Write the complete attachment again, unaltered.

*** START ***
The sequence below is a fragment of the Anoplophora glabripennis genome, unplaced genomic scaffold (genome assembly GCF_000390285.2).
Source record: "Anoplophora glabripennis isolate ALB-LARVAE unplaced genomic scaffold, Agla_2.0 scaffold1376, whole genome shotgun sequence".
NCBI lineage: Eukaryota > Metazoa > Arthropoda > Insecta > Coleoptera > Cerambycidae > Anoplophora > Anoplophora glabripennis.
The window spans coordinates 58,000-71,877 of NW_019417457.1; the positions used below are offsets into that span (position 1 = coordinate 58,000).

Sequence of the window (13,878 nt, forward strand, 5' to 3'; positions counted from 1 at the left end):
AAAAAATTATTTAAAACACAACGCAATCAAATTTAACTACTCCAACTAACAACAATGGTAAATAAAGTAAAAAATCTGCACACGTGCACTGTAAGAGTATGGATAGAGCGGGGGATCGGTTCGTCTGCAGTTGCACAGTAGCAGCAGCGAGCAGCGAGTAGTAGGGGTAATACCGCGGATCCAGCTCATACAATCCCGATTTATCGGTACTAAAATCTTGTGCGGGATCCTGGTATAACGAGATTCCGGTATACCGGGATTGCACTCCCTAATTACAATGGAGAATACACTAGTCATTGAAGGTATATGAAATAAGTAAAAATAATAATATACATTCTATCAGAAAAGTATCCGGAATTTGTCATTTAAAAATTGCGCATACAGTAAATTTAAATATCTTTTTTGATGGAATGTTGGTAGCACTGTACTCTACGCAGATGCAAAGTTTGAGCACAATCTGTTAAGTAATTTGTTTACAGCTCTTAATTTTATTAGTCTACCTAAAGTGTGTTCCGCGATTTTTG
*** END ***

The sequence below is a fragment of the Anoplophora glabripennis genome, unplaced genomic scaffold (genome assembly GCF_000390285.2).
Source record: "Anoplophora glabripennis isolate ALB-LARVAE unplaced genomic scaffold, Agla_2.0 scaffold1376, whole genome shotgun sequence".
NCBI lineage: Eukaryota > Metazoa > Arthropoda > Insecta > Coleoptera > Cerambycidae > Anoplophora > Anoplophora glabripennis.
The window spans coordinates 58,000-71,877 of NW_019417457.1; the positions used below are offsets into that span (position 1 = coordinate 58,000).

Sequence of the window (13,878 nt, forward strand, 5' to 3'; positions counted from 1 at the left end):
AAAAAATTATTTAAAACACAACGCAATCAAATTTAACTACTCCAACTAACAACAATGGTAAATAAAGTAAAAAATCTGCACACGTGCACTGTAAGAGTATGGATAGAGCGGGGGATCGGTTCGTCTGCAGTTGCACAGTAGCAGCAGCGAGCAGCGAGTAGTAGGGGTAATACCGCGGATCCAGCTCATACAATCCCGATTTATCGGTACTAAAATCTTGTGCGGGATCCTGGTATAACGAGATTCCGGTATACCGGGATTGCACTCCCTAATTACAATGGAGAATACACTAGTCATTGAAGGTATATGAAATAAGTAAAAATAATAATATACATTCTATCAGAAAAGTATCCGGAATTTGTCATTTAAAAATTGCGCATACAGTAAATTTAAATATCTTTTTTGATGGAATGTTGGTAGCACTGTACTCTACGCAGATGCAAAGTTTGAGCACAATCTGTTAAGTAATTTGTTTACAGCTCTTAATTTTATTAGTCTACCTAAAGTGTGTTCCGCGATTTTTG